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When think you that the sword goes up again?-
Bru. Cæsar, thou can'st not die by traitors,
So I hope; I was not born to die on Brutus' sword.
Bru. O, if thou wert the noblest of thy strain, Young man, thou could'st not die more honourable. Cas. A peevish schoolboy, worthless of such
Ant. Old Cassius still!
Come, Antony; away.-
[Exeunt Octavius, Antony, and their Army. Cas. Why now, blow, wind; swell, billow; and
Brutus and LUCILIUS converse apart.
What says my general ?
Defiance, traitors, hurl we-] Hurl is peculiarly expressive. The challenger in judicial combats was said to hurl down his gage, when he threw his glove down as a pledge that he would make good his charge against his adversary.
Upon one battle all our liberties.
Mes. Believe not so.
I but believe it partly;
Bru. Even so, Lucilius.
Now, most noble Brutus,
Bru. Even by the rule of that philosophy,'
our former ensign--] Former is foremost. 9 The very last time we shall speak together:
What are you then determined to do?) i. e. I am resolved in such a case to kill myself. What are you determined of?
of that philosophy,] There is certainly an apparent contradiction between the sentiments which Brutus expresses in this, and in his subsequent speech; but there is no real inconsistency. Brutus had laid down to himself as a principle, to abide every chance and extremity of war; but when Cassius reminds him of the disgrace of being led in triumph through the streets of Rome, he acknowledges that to be a trial which he could not endure. Nothing is more natural than this. We lay down a system of conduct for ourselves, but occurrences may happen that will force us to depart from it.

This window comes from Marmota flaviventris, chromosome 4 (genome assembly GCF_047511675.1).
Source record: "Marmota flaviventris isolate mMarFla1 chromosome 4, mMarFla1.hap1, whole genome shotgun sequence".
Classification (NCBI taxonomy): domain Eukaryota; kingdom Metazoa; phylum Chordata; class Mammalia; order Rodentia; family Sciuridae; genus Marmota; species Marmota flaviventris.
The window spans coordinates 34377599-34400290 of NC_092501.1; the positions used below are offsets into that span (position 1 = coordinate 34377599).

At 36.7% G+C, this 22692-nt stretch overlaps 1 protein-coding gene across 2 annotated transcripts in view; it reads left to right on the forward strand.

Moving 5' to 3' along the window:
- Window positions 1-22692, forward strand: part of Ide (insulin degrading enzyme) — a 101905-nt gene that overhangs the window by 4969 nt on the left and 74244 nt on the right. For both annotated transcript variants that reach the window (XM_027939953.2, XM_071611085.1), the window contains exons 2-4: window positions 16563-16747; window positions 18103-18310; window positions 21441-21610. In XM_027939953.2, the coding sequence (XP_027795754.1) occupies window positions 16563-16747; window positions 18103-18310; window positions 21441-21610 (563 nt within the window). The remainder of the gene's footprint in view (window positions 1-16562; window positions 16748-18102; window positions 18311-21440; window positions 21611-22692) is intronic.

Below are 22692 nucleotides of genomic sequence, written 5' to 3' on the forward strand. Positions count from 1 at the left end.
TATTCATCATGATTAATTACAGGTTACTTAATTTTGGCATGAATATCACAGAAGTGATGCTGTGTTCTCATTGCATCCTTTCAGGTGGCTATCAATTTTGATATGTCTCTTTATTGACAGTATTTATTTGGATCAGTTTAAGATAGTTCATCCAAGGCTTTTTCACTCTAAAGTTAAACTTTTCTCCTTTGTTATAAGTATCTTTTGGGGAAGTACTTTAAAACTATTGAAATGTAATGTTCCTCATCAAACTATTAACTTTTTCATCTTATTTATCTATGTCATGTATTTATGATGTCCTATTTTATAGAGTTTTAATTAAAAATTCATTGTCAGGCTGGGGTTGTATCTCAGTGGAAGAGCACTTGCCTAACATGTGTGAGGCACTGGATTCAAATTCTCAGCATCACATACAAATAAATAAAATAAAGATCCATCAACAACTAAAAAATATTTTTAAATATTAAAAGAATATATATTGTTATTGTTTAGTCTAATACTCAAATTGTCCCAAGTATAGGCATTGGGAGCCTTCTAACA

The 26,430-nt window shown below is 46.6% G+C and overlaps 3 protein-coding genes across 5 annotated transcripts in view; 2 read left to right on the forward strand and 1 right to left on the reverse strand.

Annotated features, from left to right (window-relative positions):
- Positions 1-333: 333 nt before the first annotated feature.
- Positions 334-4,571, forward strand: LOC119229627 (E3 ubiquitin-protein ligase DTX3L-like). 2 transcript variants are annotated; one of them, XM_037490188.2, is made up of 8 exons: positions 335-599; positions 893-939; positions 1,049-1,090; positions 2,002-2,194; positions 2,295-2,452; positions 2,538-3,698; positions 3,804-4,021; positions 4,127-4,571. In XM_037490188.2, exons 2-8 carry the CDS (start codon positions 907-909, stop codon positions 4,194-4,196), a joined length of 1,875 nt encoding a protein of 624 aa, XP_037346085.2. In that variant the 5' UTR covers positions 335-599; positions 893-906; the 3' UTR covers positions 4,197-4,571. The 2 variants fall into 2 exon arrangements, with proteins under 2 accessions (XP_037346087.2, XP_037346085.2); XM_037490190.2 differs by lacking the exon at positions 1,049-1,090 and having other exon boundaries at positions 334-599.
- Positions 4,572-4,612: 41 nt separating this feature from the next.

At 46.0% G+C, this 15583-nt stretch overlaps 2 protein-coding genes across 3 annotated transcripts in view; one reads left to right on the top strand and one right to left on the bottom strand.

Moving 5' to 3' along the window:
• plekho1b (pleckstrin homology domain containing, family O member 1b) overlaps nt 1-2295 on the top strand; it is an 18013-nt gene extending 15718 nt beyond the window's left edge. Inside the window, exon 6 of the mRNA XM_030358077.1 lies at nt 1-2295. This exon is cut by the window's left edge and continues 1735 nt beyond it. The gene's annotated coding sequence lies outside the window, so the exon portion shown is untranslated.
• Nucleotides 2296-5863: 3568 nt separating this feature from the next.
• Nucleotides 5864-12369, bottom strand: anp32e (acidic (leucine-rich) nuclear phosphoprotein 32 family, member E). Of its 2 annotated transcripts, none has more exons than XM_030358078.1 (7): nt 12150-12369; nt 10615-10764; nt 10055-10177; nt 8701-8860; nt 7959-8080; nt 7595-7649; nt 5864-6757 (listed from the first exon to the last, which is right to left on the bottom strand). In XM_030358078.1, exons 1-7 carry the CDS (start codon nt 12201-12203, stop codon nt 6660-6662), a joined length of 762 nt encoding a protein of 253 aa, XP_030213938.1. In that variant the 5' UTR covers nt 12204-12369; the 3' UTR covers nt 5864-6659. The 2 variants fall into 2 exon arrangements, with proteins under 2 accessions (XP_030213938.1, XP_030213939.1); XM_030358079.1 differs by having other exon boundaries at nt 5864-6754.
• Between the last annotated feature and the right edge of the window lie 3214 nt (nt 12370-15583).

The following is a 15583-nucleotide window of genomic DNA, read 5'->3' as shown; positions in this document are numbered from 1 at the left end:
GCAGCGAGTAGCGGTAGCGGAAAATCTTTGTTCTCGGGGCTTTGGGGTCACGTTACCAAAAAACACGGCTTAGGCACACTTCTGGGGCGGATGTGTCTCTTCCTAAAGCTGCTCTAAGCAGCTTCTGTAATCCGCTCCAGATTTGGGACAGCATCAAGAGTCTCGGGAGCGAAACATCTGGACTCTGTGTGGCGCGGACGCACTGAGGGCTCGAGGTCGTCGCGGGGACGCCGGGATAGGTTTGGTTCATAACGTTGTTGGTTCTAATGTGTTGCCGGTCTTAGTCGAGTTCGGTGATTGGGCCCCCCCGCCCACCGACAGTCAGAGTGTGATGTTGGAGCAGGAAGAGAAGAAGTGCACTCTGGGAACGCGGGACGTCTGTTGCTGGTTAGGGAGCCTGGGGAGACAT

By which I did blame Cato for the death
Then, if we lose this battle,
Cas. For ever, and for ever, farewell, Brutus!
"-arming myself with patience, &c.] Dr. Warburton thinks, that in this speech something is lost; but there needed only a parenthesis to clear it. The construction is this: I am determined to act according to that philosophy which directed me to blame the suicide of Cato; arming myself with patience, &c. Johnson.
Alarum. Enter BRUTUS and MESSALA. Bru. Ride, ride, Messala, ride, and give these bills Unto the legions on the other side: [Loud Alarum. Let them set on at once; for I perceive But cold demeanour in Octavius' wing, And sudden push gives them the overthrow. Ride, ride, Messala: let them all come down.
The same. Another Part of the Field.
Enter CASSIUS and TITINIUS.
Cas. O, look, Titinius, look, the villains fly!
Tit. O Cassius, Brutus gave the word too early:
lord! Fly therefore, noble Cassius, fly far off. Cas. This hill is far enough. Look, look, Titi
Are those my tents, where I perceive the fire?
Tit. They are, my lord.
Titinius, if thou lov'st me,
. Cas. Go, Pindarus, get higher on that hill; My sight was ever thick; regard Titinius, And tell me what thou not'st about the field.
Pin. [Above.] O my lord!
Pin. Titinius is
[Shout. They shout for joy. Cas.
Come down, behold no more.O, coward that I am, to live so long, To see my best friend ta'en before my face!
Come hither, sirrah: